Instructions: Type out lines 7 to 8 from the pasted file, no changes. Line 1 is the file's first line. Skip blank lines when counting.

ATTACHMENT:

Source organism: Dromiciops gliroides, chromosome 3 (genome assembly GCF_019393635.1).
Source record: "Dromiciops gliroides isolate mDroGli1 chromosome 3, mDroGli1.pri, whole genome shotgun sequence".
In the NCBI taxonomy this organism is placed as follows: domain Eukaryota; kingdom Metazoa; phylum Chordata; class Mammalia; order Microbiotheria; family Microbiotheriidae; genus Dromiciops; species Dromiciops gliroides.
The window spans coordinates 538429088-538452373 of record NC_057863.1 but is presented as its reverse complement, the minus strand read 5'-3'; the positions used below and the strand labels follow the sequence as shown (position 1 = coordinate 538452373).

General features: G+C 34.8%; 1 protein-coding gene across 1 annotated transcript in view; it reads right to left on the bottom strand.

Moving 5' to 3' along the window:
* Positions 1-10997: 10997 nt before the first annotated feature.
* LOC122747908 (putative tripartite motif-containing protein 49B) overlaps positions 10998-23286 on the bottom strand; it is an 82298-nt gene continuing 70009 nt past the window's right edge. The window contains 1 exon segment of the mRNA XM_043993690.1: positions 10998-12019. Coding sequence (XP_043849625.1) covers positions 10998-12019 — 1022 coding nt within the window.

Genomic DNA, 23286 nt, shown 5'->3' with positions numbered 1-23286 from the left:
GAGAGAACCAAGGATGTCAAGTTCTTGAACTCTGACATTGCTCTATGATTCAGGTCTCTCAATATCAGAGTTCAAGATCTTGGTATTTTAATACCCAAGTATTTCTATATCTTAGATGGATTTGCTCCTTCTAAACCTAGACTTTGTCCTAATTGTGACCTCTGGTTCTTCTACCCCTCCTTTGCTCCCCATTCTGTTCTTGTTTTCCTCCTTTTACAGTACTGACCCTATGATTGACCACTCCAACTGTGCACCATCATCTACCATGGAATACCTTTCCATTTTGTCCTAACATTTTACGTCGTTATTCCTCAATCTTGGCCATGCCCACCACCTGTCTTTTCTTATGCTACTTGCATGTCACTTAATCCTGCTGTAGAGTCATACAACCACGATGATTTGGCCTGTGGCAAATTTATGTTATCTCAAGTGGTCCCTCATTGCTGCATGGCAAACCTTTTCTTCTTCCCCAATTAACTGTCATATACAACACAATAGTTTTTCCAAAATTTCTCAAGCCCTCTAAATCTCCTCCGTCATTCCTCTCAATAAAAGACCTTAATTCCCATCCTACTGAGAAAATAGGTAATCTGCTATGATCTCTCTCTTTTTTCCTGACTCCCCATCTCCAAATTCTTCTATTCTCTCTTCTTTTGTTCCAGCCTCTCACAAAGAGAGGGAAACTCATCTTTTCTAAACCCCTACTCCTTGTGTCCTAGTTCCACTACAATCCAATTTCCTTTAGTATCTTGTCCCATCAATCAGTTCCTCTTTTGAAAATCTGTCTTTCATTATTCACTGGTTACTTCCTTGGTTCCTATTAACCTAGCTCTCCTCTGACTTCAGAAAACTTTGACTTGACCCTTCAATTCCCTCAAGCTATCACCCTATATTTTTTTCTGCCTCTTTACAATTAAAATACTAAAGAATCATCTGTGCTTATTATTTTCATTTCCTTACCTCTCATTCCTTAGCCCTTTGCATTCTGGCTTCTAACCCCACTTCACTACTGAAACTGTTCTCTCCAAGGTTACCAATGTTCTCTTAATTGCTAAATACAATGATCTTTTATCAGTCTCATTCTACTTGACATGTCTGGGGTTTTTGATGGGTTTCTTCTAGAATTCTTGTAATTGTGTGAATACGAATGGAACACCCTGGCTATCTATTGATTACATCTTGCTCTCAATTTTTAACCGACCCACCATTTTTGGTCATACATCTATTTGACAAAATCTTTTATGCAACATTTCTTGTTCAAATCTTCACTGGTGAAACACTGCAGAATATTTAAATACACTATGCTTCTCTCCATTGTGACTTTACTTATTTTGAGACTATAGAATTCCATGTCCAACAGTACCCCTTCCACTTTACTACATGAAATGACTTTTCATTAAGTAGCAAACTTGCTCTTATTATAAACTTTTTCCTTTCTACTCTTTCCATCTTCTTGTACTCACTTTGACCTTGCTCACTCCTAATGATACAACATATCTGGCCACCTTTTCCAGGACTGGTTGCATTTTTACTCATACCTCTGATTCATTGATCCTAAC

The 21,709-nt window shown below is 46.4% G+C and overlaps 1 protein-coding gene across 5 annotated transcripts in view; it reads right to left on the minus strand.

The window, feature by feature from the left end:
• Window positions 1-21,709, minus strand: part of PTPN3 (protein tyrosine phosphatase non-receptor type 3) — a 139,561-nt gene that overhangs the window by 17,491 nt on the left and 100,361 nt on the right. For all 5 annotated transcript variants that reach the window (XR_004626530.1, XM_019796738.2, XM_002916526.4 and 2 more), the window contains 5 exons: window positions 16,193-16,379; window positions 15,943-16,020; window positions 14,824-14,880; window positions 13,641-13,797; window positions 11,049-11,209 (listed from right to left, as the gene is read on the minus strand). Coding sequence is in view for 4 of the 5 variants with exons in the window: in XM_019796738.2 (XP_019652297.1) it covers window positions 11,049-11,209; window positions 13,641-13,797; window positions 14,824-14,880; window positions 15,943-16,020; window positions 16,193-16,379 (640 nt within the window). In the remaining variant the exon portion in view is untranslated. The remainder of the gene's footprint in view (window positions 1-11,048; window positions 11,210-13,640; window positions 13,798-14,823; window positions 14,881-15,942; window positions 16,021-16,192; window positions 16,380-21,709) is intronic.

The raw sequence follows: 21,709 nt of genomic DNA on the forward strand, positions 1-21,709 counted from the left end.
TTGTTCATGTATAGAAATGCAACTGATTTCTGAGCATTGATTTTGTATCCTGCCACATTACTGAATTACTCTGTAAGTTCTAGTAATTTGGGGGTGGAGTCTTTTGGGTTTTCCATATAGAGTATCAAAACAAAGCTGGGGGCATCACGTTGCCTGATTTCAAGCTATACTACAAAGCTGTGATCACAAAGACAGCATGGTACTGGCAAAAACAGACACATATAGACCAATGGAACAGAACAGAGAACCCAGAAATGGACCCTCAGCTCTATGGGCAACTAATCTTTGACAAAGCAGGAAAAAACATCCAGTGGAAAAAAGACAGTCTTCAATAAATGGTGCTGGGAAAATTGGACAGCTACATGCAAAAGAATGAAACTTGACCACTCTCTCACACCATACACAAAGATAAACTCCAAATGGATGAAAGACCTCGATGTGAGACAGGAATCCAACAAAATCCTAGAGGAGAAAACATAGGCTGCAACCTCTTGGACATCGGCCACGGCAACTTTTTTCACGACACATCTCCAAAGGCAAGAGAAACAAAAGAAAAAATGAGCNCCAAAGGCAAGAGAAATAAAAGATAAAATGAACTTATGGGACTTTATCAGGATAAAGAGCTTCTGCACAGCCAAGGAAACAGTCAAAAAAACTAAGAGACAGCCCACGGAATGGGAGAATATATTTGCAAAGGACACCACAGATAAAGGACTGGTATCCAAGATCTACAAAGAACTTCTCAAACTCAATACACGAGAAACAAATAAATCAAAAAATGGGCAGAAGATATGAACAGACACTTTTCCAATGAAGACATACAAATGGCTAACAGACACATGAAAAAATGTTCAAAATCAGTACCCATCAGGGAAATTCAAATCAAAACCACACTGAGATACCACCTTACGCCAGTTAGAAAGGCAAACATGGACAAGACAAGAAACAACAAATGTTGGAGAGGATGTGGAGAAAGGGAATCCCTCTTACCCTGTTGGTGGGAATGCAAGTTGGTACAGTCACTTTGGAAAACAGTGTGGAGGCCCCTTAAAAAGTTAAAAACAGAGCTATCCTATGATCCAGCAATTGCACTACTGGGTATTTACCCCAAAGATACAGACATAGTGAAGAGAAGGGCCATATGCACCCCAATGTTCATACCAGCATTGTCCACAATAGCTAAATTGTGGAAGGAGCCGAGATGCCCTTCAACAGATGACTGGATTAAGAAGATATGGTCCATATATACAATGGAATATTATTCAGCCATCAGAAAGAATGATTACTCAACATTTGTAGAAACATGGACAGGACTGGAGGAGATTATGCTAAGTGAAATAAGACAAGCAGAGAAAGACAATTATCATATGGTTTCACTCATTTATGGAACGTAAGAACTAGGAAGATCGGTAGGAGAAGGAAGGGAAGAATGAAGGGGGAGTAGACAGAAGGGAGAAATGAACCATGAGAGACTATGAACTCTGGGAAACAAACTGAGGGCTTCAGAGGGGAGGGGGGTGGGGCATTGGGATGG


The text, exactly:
* Positions 1-10997: 10997 nt before the first annotated feature.
* LOC122747908 (putative tripartite motif-containing protein 49B) overlaps positions 10998-23286 on the bottom strand; it is an 82298-nt gene continuing 70009 nt past the window's right edge. The window contains 1 exon segment of the mRNA XM_043993690.1: positions 10998-12019. Coding sequence (XP_043849625.1) covers positions 10998-12019 — 1022 coding nt within the window.